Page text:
Strategic & Scenario Planning in Ranching: Conducting a SWOT Analysis - Part 3 Back »

As mentioned in the article Strategic and Scenario Planning Ranching to Weather the Storm, strategic planning in ranching is a 10 step process. Conducting a SWOT analysis is step 2 in that process after conducting a complete ranch inventory.

SWOT stands for “strengths, weaknesses, opportunities, and threats.”  While it is a basic, straightforward model, it has been a popular business practice for many years because it helps provide direction and serves as a basis for the development of business plans (Johnson et al, 2005).

Conducting a SWOT analysis may not be an easy task, however, no special training, software or other skills are required. The most important requirement for conducting a SWOT analysis is being truly honest about your own ranch operation (Johnson et al, 2005)

To better understand the SWOT components, strengths (S) and weaknesses (W) originate from within the operation; they are internal factors that influence ranch or farm performance and are leverage points for change. The opportunities (O) and threats (T) originate from outside the operation; they are external factors (Gates et al, 2007).

SWOT Example

The best way to organize the different parts of a SWOT is utilize a 2x2 matrix. An example is shown in Table 1.

Table 1. 2x2 matrix for SWOT analysis. Source: Strategic and Scenario Planning in Ranching: Managing Risk in Dynamic Times. Manual No. EC924.

Strengths

  1. Rotational grazing system.
  2. Low cost producer.
  3. College degree.

Weaknesses

  1. Grazing system is labor intensive.
  2. Poor marketing efforts.
  3. Lack of good pasture watering system.

Opportunities

  1. Young person graduating from college who wants to get started in ranching.
  2. Nearby ethanol plant opening.
  3. Hunting and fishing opportunities.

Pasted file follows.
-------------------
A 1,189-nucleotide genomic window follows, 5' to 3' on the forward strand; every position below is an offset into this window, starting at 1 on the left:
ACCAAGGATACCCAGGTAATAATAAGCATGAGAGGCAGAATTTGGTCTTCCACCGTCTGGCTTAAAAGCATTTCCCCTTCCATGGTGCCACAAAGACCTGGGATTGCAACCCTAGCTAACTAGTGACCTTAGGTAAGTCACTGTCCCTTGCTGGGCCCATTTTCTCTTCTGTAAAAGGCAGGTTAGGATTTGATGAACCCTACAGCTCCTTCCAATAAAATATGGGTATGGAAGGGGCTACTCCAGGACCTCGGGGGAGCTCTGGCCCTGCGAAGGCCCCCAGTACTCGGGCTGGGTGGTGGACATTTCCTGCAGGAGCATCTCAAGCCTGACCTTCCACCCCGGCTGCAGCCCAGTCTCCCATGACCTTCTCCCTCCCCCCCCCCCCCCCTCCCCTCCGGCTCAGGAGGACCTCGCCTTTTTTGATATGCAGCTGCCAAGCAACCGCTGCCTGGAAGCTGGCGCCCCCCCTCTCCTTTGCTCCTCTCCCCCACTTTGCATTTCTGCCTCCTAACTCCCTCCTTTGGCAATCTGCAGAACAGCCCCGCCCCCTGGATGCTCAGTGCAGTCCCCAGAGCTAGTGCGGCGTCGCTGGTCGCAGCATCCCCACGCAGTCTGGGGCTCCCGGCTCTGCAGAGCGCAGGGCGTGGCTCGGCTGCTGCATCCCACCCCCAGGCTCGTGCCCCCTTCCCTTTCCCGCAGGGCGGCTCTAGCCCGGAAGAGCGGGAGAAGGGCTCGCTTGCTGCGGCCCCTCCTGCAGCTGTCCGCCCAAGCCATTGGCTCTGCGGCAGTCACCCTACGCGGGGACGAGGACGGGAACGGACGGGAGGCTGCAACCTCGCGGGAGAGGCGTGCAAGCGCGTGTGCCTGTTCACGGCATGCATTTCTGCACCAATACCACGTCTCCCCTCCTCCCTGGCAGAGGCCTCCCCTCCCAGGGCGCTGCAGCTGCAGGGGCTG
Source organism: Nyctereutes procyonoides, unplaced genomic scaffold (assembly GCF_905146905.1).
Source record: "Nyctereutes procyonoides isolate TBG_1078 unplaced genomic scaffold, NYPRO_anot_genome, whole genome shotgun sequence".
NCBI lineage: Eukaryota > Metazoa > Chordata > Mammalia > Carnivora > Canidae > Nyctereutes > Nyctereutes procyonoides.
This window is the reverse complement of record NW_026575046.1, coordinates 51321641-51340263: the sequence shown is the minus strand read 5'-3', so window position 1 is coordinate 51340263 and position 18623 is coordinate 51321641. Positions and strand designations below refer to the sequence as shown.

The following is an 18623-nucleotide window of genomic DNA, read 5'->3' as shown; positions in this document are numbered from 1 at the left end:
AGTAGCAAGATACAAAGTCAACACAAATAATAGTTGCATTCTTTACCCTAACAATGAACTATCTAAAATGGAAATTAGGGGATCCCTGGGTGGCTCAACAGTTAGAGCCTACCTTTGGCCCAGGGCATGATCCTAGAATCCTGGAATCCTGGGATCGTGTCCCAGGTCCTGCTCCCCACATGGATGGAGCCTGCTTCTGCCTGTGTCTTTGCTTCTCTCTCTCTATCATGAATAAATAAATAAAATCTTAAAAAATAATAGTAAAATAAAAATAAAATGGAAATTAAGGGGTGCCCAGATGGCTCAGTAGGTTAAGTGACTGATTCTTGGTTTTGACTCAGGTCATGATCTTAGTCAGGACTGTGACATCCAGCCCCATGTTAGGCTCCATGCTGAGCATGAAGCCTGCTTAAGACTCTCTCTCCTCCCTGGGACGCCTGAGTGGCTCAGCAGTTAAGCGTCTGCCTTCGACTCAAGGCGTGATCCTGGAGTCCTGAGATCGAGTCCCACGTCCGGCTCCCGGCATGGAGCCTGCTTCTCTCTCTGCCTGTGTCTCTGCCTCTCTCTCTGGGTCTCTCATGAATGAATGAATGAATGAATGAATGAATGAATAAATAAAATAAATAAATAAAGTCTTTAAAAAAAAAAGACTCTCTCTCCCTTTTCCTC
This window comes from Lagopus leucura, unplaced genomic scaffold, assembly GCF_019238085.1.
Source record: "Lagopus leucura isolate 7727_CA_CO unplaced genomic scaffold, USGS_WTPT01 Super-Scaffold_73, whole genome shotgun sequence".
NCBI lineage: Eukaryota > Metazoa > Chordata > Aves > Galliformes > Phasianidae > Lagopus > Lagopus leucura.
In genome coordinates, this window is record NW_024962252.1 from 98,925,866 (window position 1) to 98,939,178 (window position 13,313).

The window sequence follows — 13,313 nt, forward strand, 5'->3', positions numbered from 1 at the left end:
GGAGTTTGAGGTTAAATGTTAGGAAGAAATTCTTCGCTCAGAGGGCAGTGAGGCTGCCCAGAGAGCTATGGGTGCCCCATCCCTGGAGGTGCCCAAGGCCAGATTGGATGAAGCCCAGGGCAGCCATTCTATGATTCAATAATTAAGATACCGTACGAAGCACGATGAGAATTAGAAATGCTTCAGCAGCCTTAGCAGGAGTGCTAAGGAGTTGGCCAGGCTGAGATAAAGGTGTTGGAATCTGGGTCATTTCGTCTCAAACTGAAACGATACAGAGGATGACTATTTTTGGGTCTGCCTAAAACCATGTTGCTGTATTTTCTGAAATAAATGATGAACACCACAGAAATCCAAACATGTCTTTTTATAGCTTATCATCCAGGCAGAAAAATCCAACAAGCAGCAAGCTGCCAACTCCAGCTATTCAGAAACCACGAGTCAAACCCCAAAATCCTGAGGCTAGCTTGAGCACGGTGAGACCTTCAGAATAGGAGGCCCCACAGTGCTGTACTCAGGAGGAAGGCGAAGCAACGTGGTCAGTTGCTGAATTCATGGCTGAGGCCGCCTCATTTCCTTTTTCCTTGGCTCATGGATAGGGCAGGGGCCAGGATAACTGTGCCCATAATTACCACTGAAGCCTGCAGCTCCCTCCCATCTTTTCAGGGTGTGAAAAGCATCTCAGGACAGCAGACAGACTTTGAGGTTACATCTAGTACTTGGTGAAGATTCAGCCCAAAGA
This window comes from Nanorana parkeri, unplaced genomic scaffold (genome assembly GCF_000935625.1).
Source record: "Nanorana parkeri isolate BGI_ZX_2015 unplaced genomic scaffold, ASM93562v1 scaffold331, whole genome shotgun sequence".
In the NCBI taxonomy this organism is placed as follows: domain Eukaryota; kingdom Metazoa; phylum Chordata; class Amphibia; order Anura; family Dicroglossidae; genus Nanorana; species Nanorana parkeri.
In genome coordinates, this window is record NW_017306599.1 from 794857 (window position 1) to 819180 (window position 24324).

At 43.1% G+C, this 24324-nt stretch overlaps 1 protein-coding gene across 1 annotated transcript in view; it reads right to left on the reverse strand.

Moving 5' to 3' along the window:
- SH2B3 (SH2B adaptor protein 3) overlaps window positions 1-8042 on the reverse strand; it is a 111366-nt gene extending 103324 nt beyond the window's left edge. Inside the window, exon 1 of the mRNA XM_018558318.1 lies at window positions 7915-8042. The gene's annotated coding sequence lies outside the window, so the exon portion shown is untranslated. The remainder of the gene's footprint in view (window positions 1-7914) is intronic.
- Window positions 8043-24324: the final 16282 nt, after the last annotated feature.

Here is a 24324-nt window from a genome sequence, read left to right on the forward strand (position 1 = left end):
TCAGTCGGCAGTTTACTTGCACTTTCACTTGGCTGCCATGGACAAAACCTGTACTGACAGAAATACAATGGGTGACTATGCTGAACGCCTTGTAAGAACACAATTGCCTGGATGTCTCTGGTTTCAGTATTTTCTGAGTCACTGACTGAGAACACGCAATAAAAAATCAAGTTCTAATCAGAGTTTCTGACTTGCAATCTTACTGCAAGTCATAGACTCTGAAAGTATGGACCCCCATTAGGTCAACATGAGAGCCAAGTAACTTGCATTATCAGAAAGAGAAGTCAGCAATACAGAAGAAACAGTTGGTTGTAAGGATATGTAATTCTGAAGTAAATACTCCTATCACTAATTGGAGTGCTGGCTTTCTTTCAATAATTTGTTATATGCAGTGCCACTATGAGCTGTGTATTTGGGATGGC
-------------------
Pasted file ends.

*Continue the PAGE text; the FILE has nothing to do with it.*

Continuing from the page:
Threats

  1. Lack of labor availability.
  2. Prolonged drought.
  3. Rising corn prices.

 

Completing a SWOT Analysis

There are different factors to consider when completing each category of the SWOT analysis. Below are some example questions to consider when conducting a SWOT (Gates et al., 2007)

Strengths

  • What does your operation do well?
  • What do neighbors and other people see as your strengths?
  • Why do customers like what they buy?

Weaknesses

  • What does your operation not do well?
  • What do neighbors and other people see as your weaknesses?
  • What can I improve?

Opportunities

  • What will markets be doing in the short term and long term?
  • What are my competitors’ weakness?
  • What new relationships could I develop?

Threats

  • What are short and long term weather patterns?
  • Shortage of qualified labor available for the operation?
  • Are there changes in consumer tastes?

Conclusion

Conducting a SWOT analysis is a critical step in the strategic planning process. The SWOT analysis allows you to evaluate the current position of your ranch operation and determine management plans of the future. The SWOT will also help you discover the factors that are important when accomplishing the desired vision for your operation and what factors may prevent you from accomplishing it.

References:

  • Gates, R.N., B.H. Dunn, J. Davis, A. Arenzo, M. Beutler. 2007. Strategic and Scenario     Planning in Ranching: Managing Risk in Dynamic Times. Manual No. EC924.       South
  • Dakota State University, King Ranch Institute for Ranch Management, Texas A&M
  • University-Kingsville.
  • Johnson, J., B. Bennett, S. Beavers, B. Duckworth, W. Polk, B. Thompson. 2005. Developing Business Plans for Agricultural Producers. Department of Agricultural
  • Economics, Texas Cooperative Extension, Texas A&M University.
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